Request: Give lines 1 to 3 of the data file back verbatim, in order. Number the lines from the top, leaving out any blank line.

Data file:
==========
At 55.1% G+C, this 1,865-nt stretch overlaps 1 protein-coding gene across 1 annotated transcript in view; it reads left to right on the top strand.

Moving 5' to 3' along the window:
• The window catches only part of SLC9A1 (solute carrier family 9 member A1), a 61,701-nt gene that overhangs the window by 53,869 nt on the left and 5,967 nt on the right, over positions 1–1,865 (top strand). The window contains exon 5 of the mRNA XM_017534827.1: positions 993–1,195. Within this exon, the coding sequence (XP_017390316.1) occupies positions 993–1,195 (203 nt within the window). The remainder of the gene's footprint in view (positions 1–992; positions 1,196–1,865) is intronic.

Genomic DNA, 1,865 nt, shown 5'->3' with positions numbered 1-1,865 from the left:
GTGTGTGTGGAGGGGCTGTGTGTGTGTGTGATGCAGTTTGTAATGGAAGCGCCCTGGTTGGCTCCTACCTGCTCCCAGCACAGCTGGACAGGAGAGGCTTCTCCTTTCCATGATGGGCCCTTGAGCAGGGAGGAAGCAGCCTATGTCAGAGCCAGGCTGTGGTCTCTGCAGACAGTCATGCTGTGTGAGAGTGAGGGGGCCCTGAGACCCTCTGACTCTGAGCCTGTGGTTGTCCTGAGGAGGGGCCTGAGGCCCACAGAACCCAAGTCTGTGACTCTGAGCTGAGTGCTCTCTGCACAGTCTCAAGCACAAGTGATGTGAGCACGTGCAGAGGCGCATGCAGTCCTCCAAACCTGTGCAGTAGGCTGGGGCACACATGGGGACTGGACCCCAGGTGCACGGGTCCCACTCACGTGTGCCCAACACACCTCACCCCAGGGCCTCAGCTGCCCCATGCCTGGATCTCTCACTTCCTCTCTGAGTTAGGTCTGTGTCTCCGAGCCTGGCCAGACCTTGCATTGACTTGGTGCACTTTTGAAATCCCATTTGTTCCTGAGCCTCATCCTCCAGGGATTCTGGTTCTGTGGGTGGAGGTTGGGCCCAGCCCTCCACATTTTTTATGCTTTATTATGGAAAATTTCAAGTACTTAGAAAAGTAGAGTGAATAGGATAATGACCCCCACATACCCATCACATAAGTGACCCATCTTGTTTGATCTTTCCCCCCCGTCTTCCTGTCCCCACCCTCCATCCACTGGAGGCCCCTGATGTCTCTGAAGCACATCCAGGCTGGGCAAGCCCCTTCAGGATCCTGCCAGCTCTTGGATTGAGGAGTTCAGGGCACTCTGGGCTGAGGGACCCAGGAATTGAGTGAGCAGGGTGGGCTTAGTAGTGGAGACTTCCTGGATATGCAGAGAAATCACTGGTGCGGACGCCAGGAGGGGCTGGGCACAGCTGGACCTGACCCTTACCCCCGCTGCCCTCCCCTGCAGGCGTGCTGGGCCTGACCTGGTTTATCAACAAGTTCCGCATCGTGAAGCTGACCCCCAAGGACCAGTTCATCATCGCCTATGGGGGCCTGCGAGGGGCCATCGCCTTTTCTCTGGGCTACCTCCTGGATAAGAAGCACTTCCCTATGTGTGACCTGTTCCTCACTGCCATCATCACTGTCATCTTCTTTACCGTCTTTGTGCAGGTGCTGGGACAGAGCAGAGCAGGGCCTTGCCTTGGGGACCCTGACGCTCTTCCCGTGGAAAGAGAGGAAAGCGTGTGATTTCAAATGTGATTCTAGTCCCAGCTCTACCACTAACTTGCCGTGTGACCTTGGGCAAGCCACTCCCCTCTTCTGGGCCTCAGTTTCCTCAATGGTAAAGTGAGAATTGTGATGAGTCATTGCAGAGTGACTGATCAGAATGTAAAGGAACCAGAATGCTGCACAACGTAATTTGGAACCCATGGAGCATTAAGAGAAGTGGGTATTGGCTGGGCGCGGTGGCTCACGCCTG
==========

At 55.1% G+C, this 1,865-nt stretch overlaps 1 protein-coding gene across 1 annotated transcript in view; it reads left to right on the top strand.

Moving 5' to 3' along the window:
• The window catches only part of SLC9A1 (solute carrier family 9 member A1), a 61,701-nt gene that overhangs the window by 53,869 nt on the left and 5,967 nt on the right, over positions 1–1,865 (top strand). The window contains exon 5 of the mRNA XM_017534827.1: positions 993–1,195. Within this exon, the coding sequence (XP_017390316.1) occupies positions 993–1,195 (203 nt within the window). The remainder of the gene's footprint in view (positions 1–992; positions 1,196–1,865) is intronic.